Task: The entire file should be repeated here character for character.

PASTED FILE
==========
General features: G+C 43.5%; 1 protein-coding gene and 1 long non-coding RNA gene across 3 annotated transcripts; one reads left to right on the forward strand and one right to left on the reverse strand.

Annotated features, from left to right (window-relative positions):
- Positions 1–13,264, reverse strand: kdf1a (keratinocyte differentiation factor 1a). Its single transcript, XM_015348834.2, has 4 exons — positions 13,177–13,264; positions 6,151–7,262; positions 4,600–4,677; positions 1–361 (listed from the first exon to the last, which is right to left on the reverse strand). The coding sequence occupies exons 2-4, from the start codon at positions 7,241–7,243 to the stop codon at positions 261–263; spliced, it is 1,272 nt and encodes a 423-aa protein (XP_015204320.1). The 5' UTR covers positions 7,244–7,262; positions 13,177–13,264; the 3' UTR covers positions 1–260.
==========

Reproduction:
General features: G+C 43.5%; 1 protein-coding gene and 1 long non-coding RNA gene across 3 annotated transcripts; one reads left to right on the forward strand and one right to left on the reverse strand.

Annotated features, from left to right (window-relative positions):
- Positions 1–13,264, reverse strand: kdf1a (keratinocyte differentiation factor 1a). Its single transcript, XM_015348834.2, has 4 exons — positions 13,177–13,264; positions 6,151–7,262; positions 4,600–4,677; positions 1–361 (listed from the first exon to the last, which is right to left on the reverse strand). The coding sequence occupies exons 2-4, from the start codon at positions 7,241–7,243 to the stop codon at positions 261–263; spliced, it is 1,272 nt and encodes a 423-aa protein (XP_015204320.1). The 5' UTR covers positions 7,244–7,262; positions 13,177–13,264; the 3' UTR covers positions 1–260.